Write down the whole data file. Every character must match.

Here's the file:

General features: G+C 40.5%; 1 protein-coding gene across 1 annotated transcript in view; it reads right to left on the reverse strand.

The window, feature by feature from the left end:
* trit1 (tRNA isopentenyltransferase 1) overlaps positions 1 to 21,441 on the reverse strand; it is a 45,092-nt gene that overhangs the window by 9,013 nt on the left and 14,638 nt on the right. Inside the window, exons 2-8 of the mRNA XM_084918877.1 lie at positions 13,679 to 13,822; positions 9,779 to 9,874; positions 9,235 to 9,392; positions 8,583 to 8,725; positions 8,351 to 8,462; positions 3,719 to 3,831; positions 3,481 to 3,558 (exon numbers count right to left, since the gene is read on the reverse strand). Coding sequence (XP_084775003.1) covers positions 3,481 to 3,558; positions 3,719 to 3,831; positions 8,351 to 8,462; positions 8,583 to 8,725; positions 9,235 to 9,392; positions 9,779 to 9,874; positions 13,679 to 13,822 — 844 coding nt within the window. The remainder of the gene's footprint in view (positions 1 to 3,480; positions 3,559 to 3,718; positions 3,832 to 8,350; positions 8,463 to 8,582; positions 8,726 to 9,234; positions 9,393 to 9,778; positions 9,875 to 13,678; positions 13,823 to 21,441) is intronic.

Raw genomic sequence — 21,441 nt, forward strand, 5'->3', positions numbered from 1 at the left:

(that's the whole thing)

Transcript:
General features: G+C 40.5%; 1 protein-coding gene across 1 annotated transcript in view; it reads right to left on the reverse strand.

The window, feature by feature from the left end:
* trit1 (tRNA isopentenyltransferase 1) overlaps positions 1 to 21,441 on the reverse strand; it is a 45,092-nt gene that overhangs the window by 9,013 nt on the left and 14,638 nt on the right. Inside the window, exons 2-8 of the mRNA XM_084918877.1 lie at positions 13,679 to 13,822; positions 9,779 to 9,874; positions 9,235 to 9,392; positions 8,583 to 8,725; positions 8,351 to 8,462; positions 3,719 to 3,831; positions 3,481 to 3,558 (exon numbers count right to left, since the gene is read on the reverse strand). Coding sequence (XP_084775003.1) covers positions 3,481 to 3,558; positions 3,719 to 3,831; positions 8,351 to 8,462; positions 8,583 to 8,725; positions 9,235 to 9,392; positions 9,779 to 9,874; positions 13,679 to 13,822 — 844 coding nt within the window. The remainder of the gene's footprint in view (positions 1 to 3,480; positions 3,559 to 3,718; positions 3,832 to 8,350; positions 8,463 to 8,582; positions 8,726 to 9,234; positions 9,393 to 9,778; positions 9,875 to 13,678; positions 13,823 to 21,441) is intronic.

Raw genomic sequence — 21,441 nt, forward strand, 5'->3', positions numbered from 1 at the left: